COVID-19 tests coveted for most severe cases in Aspen, Pitkin County | AspenTimes.com

COVID-19 tests coveted for most severe cases in Aspen, Pitkin County

As the public clamors for more testing of COVID-19, limited capacity for the kits and processing the tests remain an issue in Pitkin County, throughout the state and the rest of the country.

The Pitkin County Public Health Department did two days of specimen collection off-site locations March 13 and 14. The 23 samples were sent to the state lab for testing.

Local health officials said at the time that there were resource constraints, while also emphasizing testing doesn’t constitute treatment anyway.

That is the same situation as of Saturday.

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“We want expanded capabilities for the nation, the state and our communities,” said Pitkin County Manager Jon Peacock, adding he hopes local options roll out soon. But for the time being, “I cannot stress enough that the best thing we can be doing is social distancing.“

Based on epidemiology data, public health officials presume the novel coronavirus is widespread in the community.

Sans testing, officials urge people who have symptoms of COVID-19 to stay home for seven to 14 days.

Dr. Rachel Herlihy, the state’s epidemiologist, said last week that those who are experiencing symptoms to self isolate for seven days.

Those who feel they have been in contact with individuals who have the virus are asked to quarantine themselves for 14 days. In both instances, Herlihy said no one should leave their house until they do not have a fever for 72 consecutive hours.

Those who have severe symptoms and are in the vulnerable population of being elderly, or have health issues like compromised immune systems, are asked to call their physician first or the county’s incident management team’s hotline at 970-429-6186 where they will be prescreened.

Dave Ressler, the chief executive officer at Aspen Valley Hospital, said during a media briefing March 13 that the goal is to keep AVH open for patients who need medical care for serious cases of COVID-19 and other health emergencies.

“We are moving into a different phase where we’re trying to control what we know already exists in our community,” he said. “As a hospital, we expect that we are going to see patients now that we know that the virus is here, presenting to us for care, so that is our highest priority is to make sure that we are in a state of readiness and prepared to provide the services that these patients need.”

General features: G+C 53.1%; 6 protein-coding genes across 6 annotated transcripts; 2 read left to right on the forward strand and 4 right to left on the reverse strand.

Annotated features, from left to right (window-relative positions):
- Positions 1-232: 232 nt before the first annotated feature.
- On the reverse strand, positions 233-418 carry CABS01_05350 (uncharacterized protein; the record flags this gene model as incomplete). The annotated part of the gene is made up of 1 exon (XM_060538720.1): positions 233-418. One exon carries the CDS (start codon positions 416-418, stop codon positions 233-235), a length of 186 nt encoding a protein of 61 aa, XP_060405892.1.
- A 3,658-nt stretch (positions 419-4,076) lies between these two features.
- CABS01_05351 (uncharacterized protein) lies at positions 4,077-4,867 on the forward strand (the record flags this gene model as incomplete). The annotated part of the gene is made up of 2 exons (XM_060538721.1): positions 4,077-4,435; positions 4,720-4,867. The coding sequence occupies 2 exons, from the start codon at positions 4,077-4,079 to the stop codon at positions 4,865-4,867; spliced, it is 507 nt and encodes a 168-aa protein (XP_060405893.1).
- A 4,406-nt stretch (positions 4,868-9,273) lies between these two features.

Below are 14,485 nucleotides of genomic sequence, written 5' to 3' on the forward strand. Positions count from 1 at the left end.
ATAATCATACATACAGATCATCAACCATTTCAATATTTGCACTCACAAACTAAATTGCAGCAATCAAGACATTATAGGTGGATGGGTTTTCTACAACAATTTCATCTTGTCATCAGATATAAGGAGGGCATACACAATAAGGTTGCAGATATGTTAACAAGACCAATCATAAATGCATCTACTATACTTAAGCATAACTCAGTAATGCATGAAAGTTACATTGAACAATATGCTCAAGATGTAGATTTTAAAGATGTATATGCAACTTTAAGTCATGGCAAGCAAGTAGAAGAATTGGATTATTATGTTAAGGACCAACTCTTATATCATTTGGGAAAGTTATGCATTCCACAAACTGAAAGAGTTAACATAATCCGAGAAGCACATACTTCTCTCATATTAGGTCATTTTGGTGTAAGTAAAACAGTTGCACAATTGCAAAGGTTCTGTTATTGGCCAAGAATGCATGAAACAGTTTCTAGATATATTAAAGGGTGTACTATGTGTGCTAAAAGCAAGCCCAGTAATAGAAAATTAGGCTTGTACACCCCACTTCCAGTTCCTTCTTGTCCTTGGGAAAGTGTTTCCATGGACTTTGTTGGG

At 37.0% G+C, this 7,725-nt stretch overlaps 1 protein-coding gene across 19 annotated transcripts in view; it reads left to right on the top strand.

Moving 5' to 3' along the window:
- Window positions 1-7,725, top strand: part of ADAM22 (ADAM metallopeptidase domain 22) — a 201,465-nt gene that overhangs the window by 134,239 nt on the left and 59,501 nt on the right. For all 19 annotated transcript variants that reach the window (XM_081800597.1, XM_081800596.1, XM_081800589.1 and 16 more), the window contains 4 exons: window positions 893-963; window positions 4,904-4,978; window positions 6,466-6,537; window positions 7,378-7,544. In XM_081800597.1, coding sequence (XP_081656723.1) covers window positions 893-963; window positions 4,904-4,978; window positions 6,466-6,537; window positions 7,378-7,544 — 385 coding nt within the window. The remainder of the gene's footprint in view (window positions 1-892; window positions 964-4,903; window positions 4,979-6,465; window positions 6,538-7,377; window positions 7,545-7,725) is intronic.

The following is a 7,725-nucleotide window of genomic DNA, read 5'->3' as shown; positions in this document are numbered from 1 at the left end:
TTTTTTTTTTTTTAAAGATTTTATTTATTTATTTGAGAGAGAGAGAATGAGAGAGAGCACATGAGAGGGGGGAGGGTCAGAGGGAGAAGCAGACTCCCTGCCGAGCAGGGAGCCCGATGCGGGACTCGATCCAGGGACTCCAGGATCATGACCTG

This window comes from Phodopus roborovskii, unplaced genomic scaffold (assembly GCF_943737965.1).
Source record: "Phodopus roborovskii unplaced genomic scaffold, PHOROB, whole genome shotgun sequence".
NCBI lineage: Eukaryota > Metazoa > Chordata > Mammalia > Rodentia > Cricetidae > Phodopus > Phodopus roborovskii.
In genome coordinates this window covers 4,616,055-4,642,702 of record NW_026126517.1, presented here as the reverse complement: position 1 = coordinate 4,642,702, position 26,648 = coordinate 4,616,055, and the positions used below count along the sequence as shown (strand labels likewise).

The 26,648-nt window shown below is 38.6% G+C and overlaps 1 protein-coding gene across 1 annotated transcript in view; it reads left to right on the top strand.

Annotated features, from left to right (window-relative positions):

He added that testing was never intended to be a treatment of the virus’ symptoms.

“It doesn’t serve anybody’s purpose to continue that testing considering that there are limited resources,” he said March 13.

Public health officials have repeatedly said in the past week that they are moving toward increasing testing capacity.

Scott Bookman, the state’s public health incident commander for COVID-19, said Thursday that the Colorado Department of Public Health and Environment, along with health care partners, were able to process more than 500 tests the day before.

When the virus first spread through the ski resorts in Colorado, the CDPHE had the capacity to process 160 tests.

“We certainly understand that there is very much an interest in having testing widely available and that is really why we are trying to work with our health care systems across the state to figure out strategies to make that testing available to people,” Herlihy said during a media briefing last week.

She added that public health officials are trying to be strategic and judicious on how they test people in Colorado.

“We are prioritizing certain testing at our state public health lab to really help us understand where transmission is occurring in the state and how much transmission is occurring,” she said. “So that is certainly a priority of ours; we are working on getting data from communities where we have not had widespread testing available.”

Herlihy added that individuals who have respiratory symptoms don’t all need to be tested.

“We know that there are certain groups of people that should be prioritized for testing and that’s really where we feel those testing resources should be used right now,” she said. “So that’s going to be people who have chronic medical conditions, people over the age of 60, health care workers, and then certainly responding to outbreaks.”

Testing was done in Telluride last week, with the assistance of the National Guard.

Soon after, San Miguel County announced a partnership with a private company that will offer free blood tests to all residents beginning this week.

The tests, which are different than the COVID-19 one, will be used to evaluate who in the county population has been exposed, according to the Telluride Daily Planet.

csackariason@aspentimes.com


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